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Old 02-11-2005, 12:27 AM   #1
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Post $5.00 meals that you have actually cooked

I intended this thread to be for meals that you actually cooked - not just suggestions. So....once you cook your meal and it falls into this category please post your recipe and your tips for making it an inexpensive meal.

I realize some of you have larger families and there's no way $5.00 will do it. Whoever wants to participate can. Post your recipes that you can prepare as inexpensively as possible and still be considered a meal.

Tonight I made chipped beef from scratch - made my own roux versus a cream of soup. I can't remember how much the chipped beef was but it wasn't that much - 6 TBS of flour, 6 TBS of butter don't amount to much - and I add frozen peas like my mother did - served on white toast. I used some whipping cream and some beef bullion melted in water and then I wanted more cream so I used some fat free half and half. Salt and pepper.

We are a water-drinking family so that's never an issue.



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Old 02-11-2005, 12:43 AM   #2
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I think your chip beef is something like what I had growing up.....called SOS (xxxx on the shingle...........thing of bird droppings ). I love this stuff..........well minus the name of it. Sometimes I make this for dinner but growing up mom would make it for breakfast. If memory serves me right mom did sometimes substitute beef.........those packets of really thin slices.....they sell them in varieties of ham, chicken, beef. The hamburger is my favorite. I've heards others who make SOS using sausage but thats just sausage gravy to me whole different taste.

Take a pound of hamburger and brown it. Once browned sprinkle in some flour.......I'd say about 2 tablespoons and cook long enough to get rid of the flour taste....about a minute or two then add your milk.......how much if I had to guess I'd say 3 cups maybe 4. The amount of flour and milk kind of depends on how many you are feeding cause you could stretch it out if you wanted the ration of gravy to meat favoring the gravy more so. Anyway add S & P to taste.........I tend to go heavy on these and end up adding more to mine once I dish it up. I serve it on buttered toaste broken into bite size pieces.

Very cheap, good and so filling! Your usually only out the price of the hamburger cause most have the other supplies on hand.

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Old 02-11-2005, 09:17 PM   #3
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My mom's favorite el-cheapo meal was what was then simpy called spaghetti, but really, plain old red sauce on spagetti noodles with a simple iceberg lettuce salad on the side. It's hard to price it out now, but suspect you can still do it for $5. You obviously aren't going to make it with parmesiano regiano, or a bag of mixed baby greens, or extra virgin olive oil (which, I might add, Mom couldn't have bought if she'd have wanted to, most of the places we lived in the years we lived there. I doubt Reno Nevada had a bottled of "EVOO" in the entire city in 1965). I suspect if you bought the cheapest canned tomatoes, etc, you could still do it. It's hard to price things, though, because how do you price a half an onion, and a dash of garlic salt, a pinch of oregano?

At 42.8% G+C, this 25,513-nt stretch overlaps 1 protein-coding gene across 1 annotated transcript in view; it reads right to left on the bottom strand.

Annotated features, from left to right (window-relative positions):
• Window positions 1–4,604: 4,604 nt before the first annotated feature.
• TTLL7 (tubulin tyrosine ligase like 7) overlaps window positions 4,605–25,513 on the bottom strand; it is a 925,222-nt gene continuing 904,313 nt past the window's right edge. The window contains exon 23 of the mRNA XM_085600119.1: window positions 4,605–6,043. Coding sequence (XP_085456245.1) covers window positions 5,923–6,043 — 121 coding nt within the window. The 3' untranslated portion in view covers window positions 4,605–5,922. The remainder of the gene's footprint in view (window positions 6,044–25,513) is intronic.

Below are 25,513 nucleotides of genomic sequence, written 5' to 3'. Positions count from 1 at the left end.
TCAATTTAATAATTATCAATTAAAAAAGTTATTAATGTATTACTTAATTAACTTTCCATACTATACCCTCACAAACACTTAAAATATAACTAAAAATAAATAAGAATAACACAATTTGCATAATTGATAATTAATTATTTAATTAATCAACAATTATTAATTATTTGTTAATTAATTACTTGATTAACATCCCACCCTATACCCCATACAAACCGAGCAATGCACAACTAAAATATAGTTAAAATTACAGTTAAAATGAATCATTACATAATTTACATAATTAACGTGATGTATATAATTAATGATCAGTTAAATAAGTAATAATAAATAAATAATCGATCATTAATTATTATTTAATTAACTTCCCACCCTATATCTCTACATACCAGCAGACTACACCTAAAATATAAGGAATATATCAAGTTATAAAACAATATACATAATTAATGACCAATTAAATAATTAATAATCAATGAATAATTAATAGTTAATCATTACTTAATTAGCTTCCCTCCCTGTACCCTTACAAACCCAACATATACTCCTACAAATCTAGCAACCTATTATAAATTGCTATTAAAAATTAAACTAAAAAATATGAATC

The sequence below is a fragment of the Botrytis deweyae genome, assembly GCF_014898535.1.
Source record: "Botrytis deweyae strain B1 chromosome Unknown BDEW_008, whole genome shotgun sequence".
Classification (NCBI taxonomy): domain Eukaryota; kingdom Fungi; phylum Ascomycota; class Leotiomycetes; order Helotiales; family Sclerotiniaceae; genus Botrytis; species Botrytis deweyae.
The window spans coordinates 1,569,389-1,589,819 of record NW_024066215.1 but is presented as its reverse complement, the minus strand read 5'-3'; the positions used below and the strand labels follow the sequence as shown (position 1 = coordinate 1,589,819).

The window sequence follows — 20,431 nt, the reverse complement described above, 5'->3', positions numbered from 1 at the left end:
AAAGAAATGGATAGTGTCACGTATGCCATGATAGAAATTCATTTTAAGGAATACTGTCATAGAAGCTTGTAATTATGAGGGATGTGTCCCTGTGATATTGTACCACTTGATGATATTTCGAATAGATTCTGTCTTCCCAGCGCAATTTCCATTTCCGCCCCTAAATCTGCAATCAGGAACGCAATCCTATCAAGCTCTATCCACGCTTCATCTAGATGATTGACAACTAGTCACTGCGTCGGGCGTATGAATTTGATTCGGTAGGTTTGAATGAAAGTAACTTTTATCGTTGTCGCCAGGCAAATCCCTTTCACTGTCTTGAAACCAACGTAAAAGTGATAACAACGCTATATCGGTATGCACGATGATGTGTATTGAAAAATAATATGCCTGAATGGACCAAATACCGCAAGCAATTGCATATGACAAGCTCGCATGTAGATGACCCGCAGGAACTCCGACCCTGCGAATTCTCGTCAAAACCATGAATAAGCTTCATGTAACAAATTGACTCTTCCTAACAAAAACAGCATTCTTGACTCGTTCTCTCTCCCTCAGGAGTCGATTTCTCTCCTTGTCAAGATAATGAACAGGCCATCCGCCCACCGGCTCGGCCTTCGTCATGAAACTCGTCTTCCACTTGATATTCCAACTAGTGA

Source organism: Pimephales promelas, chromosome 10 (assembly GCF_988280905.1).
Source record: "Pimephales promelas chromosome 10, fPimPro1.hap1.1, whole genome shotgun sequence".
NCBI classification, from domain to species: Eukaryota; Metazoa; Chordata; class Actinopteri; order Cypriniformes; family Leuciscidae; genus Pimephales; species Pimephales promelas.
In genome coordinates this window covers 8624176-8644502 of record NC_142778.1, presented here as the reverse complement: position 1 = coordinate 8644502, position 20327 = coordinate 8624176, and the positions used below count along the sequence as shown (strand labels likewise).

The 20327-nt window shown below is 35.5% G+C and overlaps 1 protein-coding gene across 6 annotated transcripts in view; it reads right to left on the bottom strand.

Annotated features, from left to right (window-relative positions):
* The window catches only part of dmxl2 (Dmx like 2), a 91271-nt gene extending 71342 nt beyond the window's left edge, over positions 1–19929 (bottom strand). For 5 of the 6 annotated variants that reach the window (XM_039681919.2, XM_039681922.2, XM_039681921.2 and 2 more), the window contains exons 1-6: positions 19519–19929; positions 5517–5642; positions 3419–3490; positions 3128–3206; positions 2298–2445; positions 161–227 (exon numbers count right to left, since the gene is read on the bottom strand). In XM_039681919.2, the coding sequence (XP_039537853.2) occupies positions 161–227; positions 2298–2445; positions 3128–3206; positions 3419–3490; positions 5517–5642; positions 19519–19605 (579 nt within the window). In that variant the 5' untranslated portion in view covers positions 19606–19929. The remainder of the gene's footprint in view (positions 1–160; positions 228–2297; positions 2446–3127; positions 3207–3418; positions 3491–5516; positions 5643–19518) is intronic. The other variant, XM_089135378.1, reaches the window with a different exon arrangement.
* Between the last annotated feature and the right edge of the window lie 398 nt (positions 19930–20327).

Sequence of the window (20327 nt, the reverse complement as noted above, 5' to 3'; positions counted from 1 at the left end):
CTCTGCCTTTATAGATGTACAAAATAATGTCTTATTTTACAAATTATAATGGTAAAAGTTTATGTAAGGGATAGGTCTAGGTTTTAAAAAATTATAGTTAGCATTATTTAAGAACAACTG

Another would be spagetti carbonaro. A package of pasta, an egg or two, a slice or two of bacon (preferably leftover) or shave of ham (ditto).

Bubble and Squeak or Colcannon. Cabbage and starch, fried.

Boy, can I do peasant food!!!
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Old 02-11-2005, 11:43 PM   #4
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Make some rough breadcrumbs from stale bread. Fry in olive oil with garlic and thyme until golden brown.

Cook pasta.

Cook some more garlic with some anchovy fillets in oil until they melt. Add drained pasta. Put into bowls, sprinkle with breadcrumbs.

Don't forget the cream for pasta carbonara as described above.
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Old 02-12-2005, 12:48 AM   #5
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I guess my carbonara is so cheap because I only use cream if it happens to be in the fridge at the time!!!! It comes out a little more "scrambled eggy" without the cream, but comes in cheaper, and we like it as well, just different! (We like those little scrambled eggs clinging to the spaghetti, as opposed to the more creamy coating you get with ... well, cream) As I said, I also use what cured pork product I have on hand, not go out and buy it. Sometimes two or three strips of bacon, sometimes ham, sometimes even proscuitto. But it is always something I bought for some other dish, and it is always delicious. I've even used (gasp!) egg beaters, if that was what was there. Of course it's best if you use the best of ingredients. But the point is the best use of the buck. Oh, yes, if I do have some cheese, any hard kind (yes, even if it is the ... Oh, unmentionable), I beat some into the egg mixture, which helps to make it cling to the pasta and make a bit of a thicker 'coating' (for lack of a better word). If you find yourself so broke you're using that stuff in a can for this recipe, put it in the egg, and let it soak for awhile. It'll be quite tasty, honestly.

By the way, I love the bread crumbs on pasta, too, and you don't get more inexpensive than that. I'm glad you brought it up, because I haven't made it in ages. It's on my future list!!
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Old 02-12-2005, 02:23 PM   #6
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I intended this thread to be for meals that you actually cooked - not just suggestions. So....once you cook your meal and it falls into this category please post your recipe and your tips for making it an inexpensive meal. Thanks.

"Count yourself...you ain't so many" - quote from Buck's Daddy
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Old 02-12-2005, 04:54 PM   #7
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I've made the following: